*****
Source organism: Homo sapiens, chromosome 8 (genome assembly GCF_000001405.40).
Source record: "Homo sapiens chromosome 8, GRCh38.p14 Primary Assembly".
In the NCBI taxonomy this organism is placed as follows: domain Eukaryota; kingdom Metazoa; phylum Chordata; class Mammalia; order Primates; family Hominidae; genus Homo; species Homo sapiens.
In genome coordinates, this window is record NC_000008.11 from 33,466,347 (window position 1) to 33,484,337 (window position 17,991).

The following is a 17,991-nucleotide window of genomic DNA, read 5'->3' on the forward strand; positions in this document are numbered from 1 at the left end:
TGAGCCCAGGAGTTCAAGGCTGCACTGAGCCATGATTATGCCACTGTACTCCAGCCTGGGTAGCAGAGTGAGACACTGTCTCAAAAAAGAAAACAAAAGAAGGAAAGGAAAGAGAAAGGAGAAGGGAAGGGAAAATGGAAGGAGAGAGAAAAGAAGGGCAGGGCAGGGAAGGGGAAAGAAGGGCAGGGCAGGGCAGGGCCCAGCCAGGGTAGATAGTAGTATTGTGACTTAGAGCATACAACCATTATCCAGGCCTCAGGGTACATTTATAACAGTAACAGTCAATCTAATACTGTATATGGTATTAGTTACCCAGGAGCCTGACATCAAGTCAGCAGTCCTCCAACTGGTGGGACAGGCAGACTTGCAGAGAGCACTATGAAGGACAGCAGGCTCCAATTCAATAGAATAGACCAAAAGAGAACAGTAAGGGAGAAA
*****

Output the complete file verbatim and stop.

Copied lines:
Source organism: Homo sapiens, chromosome 8 (genome assembly GCF_000001405.40).
Source record: "Homo sapiens chromosome 8, GRCh38.p14 Primary Assembly".
In the NCBI taxonomy this organism is placed as follows: domain Eukaryota; kingdom Metazoa; phylum Chordata; class Mammalia; order Primates; family Hominidae; genus Homo; species Homo sapiens.
In genome coordinates, this window is record NC_000008.11 from 33,466,347 (window position 1) to 33,484,337 (window position 17,991).

The following is a 17,991-nucleotide window of genomic DNA, read 5'->3' on the forward strand; positions in this document are numbered from 1 at the left end:
TGAGCCCAGGAGTTCAAGGCTGCACTGAGCCATGATTATGCCACTGTACTCCAGCCTGGGTAGCAGAGTGAGACACTGTCTCAAAAAAGAAAACAAAAGAAGGAAAGGAAAGAGAAAGGAGAAGGGAAGGGAAAATGGAAGGAGAGAGAAAAGAAGGGCAGGGCAGGGAAGGGGAAAGAAGGGCAGGGCAGGGCAGGGCCCAGCCAGGGTAGATAGTAGTATTGTGACTTAGAGCATACAACCATTATCCAGGCCTCAGGGTACATTTATAACAGTAACAGTCAATCTAATACTGTATATGGTATTAGTTACCCAGGAGCCTGACATCAAGTCAGCAGTCCTCCAACTGGTGGGACAGGCAGACTTGCAGAGAGCACTATGAAGGACAGCAGGCTCCAATTCAATAGAATAGACCAAAAGAGAACAGTAAGGGAGAAA